When making a restaurant choice what is often first discussed is the proximity of the restaurant, the time available to dine (a quick bite to eat or a leisurely meal) and the type of cuisine desired. However, there are many other critical drivers of restaurant choice that are at work in our minds though not often discussed with our dining companions. These elements may be summed to the way a restaurant makes us feel. People don’t usually discuss how a restaurant makes them feel when making a restaurant choice. These feelings tend to be subliminal, though they are critical. How a restaurant “presents itself” overall tends to have a huge impact on choice.
Restaurateurs often engage researchers to identify what attracts guests to their restaurant, what they need to keep doing or do more of to keep guest coming back, and what changes they need to make to attract more guests. Too often the research conducted focuses on the obvious, such as the menu, and it fails to uncover all the critical elements of the restaurant experience that drive restaurant choice. (Menu optimization is, of course, critical to any restaurant … but that’s a topic for another blog post.) Restaurant choice is not just about the menu, but the way the restaurant makes people feel.
Any researcher specializing in restaurants worth her salt will delve deeply into understanding not just the rational and oft discussed drivers of behavior, but the emotional drivers of behavior. As we delve into understanding behavioral drivers of restaurant choice we must also consider the atmosphere, the servers, the interactions, operations, environmental factors and other factors.
Let’s delve more deeply, beyond menu selection and flavor or quantity of food, into two of the several key attributes to consider when generating insights about the drivers of restaurant choice.
Consumers are not particularly adept at describing a restaurant atmosphere. To crack this nut, it is useful to employ projective techniques to uncover both the rational and emotional elements of atmosphere. Some restaurants are sophisticated and exciting, some are a comfortable hole in the wall and are the best kept secret in town, some are edgy, hip and cool. In addition to what might be visually apparent, some restaurants might make some feel like they are “snuggled up in a comfy quilt” while others might make them feel “rushed, unimportant, and just a number.”
It is important to describe the restaurant atmosphere and it is crucial to marry a thorough understanding of atmosphere to other critical factors such as:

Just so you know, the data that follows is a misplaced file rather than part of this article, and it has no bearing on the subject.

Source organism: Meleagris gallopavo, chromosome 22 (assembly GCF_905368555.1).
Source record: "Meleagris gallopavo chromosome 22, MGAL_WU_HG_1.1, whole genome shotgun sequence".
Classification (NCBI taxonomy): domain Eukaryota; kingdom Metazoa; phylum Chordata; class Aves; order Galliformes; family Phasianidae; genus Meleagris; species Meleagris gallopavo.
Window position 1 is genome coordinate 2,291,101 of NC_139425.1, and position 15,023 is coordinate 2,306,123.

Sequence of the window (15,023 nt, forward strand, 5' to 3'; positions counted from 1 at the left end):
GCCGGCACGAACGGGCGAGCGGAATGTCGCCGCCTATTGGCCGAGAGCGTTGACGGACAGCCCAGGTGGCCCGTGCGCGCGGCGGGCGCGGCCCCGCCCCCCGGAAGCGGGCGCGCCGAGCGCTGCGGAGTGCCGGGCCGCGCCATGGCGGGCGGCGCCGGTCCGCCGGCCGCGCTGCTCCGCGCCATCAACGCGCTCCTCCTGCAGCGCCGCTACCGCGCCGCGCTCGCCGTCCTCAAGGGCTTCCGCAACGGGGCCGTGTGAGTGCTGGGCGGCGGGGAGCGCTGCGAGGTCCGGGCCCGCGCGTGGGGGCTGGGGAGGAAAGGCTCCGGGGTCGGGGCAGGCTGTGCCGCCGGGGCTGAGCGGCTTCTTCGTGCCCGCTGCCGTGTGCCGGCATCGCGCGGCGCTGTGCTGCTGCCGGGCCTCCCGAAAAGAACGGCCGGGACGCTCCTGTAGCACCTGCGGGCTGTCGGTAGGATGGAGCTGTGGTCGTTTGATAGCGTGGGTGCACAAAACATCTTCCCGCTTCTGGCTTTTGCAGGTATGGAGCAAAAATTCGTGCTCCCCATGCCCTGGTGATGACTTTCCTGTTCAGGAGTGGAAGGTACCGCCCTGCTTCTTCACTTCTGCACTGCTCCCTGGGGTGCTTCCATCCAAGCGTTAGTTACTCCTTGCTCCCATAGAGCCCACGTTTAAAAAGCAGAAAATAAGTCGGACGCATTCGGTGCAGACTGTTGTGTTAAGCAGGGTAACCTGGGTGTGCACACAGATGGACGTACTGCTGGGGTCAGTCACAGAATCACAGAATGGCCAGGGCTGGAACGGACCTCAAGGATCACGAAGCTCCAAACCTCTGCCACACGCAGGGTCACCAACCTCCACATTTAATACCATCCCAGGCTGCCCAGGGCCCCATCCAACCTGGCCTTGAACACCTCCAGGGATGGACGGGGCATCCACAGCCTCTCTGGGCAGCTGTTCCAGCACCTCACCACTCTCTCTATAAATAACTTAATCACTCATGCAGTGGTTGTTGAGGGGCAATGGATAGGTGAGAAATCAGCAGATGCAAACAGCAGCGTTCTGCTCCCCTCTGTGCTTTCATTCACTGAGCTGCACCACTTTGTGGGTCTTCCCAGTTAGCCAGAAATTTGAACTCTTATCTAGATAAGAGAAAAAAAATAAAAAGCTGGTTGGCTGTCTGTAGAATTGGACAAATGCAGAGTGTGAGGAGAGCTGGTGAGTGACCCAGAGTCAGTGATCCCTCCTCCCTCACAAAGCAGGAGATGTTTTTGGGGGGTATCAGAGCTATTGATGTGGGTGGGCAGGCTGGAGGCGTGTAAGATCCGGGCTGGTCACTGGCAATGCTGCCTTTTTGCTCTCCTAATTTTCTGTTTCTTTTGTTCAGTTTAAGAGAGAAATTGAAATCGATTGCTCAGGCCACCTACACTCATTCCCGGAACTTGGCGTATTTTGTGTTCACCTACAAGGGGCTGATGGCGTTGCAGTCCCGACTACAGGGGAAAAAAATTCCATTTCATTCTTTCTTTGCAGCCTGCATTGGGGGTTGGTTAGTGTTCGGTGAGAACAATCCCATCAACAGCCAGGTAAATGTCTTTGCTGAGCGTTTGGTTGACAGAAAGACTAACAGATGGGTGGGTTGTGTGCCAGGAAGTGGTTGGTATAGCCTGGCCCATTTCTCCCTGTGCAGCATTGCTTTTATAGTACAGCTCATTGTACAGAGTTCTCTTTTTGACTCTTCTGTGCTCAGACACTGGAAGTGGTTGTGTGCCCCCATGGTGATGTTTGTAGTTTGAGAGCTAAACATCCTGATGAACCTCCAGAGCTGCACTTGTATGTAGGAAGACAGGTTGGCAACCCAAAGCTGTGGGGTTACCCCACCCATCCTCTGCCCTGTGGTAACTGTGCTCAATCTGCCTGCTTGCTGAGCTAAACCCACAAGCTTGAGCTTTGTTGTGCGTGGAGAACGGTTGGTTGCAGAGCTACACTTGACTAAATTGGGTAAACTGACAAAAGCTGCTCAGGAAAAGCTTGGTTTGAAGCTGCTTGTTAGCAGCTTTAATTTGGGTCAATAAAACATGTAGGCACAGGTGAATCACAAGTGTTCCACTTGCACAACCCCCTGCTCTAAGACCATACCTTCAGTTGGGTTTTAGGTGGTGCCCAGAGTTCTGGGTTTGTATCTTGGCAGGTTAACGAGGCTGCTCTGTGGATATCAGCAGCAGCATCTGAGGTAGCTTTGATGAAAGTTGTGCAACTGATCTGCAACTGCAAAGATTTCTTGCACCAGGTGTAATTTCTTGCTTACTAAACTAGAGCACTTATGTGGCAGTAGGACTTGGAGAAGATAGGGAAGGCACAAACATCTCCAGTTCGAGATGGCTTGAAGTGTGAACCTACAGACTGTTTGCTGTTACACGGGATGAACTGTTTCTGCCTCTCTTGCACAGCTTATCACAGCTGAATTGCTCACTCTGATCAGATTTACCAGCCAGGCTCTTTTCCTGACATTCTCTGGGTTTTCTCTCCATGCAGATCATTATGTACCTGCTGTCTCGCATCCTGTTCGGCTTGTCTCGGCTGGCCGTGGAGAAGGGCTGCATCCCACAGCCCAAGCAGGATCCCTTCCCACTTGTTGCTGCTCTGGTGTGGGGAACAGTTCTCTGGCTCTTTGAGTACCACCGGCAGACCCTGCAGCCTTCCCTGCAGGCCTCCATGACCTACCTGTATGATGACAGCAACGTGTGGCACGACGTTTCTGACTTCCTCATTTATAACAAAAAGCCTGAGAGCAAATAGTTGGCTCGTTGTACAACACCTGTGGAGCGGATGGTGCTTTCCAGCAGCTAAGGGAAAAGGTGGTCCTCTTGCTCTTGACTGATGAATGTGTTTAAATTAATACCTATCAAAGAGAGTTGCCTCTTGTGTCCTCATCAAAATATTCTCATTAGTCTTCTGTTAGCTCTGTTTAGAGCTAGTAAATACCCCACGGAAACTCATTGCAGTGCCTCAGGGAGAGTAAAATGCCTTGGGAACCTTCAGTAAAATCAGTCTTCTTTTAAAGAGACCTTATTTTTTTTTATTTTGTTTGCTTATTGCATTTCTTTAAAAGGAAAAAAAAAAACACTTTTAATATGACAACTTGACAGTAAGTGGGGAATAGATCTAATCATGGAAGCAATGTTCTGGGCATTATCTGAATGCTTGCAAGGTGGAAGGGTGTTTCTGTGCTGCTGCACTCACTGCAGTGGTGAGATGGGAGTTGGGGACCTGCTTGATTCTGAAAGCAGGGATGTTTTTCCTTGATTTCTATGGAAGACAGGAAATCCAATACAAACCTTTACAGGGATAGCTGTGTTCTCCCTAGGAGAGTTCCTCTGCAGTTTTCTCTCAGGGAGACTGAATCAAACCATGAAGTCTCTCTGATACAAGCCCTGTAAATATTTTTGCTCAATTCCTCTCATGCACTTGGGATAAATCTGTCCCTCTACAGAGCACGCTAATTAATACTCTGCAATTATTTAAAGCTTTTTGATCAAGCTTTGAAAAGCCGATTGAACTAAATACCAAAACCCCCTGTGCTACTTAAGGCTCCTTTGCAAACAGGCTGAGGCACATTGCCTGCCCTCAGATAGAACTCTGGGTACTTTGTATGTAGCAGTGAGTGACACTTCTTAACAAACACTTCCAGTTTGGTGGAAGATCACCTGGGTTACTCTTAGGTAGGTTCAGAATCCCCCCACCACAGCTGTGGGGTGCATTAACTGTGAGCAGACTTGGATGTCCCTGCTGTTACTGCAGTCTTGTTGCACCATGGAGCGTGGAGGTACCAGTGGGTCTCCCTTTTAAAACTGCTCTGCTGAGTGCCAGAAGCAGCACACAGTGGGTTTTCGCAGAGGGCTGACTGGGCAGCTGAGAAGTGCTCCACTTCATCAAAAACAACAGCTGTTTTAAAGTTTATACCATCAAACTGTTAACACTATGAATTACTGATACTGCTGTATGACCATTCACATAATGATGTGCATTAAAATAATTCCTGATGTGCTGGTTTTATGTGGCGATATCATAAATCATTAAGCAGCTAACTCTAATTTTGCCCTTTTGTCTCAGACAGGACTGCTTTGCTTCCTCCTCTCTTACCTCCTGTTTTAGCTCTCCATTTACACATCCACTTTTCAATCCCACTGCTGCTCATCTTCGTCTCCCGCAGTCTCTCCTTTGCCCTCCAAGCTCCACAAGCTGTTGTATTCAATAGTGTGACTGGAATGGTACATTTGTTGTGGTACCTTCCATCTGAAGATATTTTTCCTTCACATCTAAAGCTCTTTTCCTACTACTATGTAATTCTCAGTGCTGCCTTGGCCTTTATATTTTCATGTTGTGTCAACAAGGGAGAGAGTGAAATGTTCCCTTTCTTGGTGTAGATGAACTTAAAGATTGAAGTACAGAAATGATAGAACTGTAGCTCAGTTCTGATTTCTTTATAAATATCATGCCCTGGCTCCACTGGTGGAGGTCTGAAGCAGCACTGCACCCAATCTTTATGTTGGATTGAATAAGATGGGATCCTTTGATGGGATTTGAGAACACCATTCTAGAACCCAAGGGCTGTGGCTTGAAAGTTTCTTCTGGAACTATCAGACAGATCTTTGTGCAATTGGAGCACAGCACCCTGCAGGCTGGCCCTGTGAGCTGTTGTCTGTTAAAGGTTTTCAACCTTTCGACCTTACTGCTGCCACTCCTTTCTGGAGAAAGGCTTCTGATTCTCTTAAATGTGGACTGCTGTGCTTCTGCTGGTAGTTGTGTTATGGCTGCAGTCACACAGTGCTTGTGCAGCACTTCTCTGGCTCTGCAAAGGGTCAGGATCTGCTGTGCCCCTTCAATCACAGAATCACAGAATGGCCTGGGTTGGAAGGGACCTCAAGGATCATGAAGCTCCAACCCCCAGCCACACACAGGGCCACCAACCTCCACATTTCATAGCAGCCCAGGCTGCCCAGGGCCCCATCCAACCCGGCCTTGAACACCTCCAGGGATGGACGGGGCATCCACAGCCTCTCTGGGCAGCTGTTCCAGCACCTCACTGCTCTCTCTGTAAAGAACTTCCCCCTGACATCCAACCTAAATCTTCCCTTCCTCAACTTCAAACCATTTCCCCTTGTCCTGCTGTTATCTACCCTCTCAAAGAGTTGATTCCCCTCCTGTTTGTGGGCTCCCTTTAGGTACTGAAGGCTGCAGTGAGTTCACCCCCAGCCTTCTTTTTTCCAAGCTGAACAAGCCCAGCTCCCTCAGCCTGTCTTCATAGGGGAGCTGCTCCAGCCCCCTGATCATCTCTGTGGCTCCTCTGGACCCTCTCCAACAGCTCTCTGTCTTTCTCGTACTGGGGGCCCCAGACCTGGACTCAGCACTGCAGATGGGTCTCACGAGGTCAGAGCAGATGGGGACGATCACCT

- The personality characteristics of those who are most likely to be attracted to the restaurant
- The place and time of the person, couple or group making the decision (e.g. a midday work lunch or just completing a 30 mile morning bike ride)
- Whether the restaurant lends itself to planned or spur of the moment dining
Most of us know that how we are treated from the time we walk in the door to the time we walk out the door can make or break a dining experience. But what are the underlying emotional drivers that affect the service experience? Often, during qualitative depth interviews with restaurant guests, examples of not feeling welcomed, not feeling appreciated, and to some extent being ignored or forgotten are shared both when researchers probe directly as well as spontaneously when guests answer seemingly unrelated questions. Some restaurants leave guests feeling they are “one in the herd” while others leave guests feeling “they are happy to see me” or even “part of the family.” How one feels they are served is woven through the entire dining experience and affects restaurant choice.
It is important to cross-examine these feelings and needs with factors such as:
- Guest profiles
- The frequency with which guests visit the restaurant
- Needs states addressed by the restaurant
There are many drivers of restaurant choice beyond the assumed menu selection and food flavor, portion, and value that is often associated with it. Proximity of the restaurant, the time available to dine (a quick bite to eat or a leisurely meal) and the type of cuisine desired are obvious drivers, but a strong undercurrent of emotional drivers often trump the rational drivers and should be explored thoroughly to understand their impact on choice.
Kirsty Nunez is founder and President of Q2 Insights. Lori Enfield is Senior Market Research Project Manager at Q2 Insights. Q2 Insights, Inc., is a market research consulting firm with offices in San Diego and New Orleans.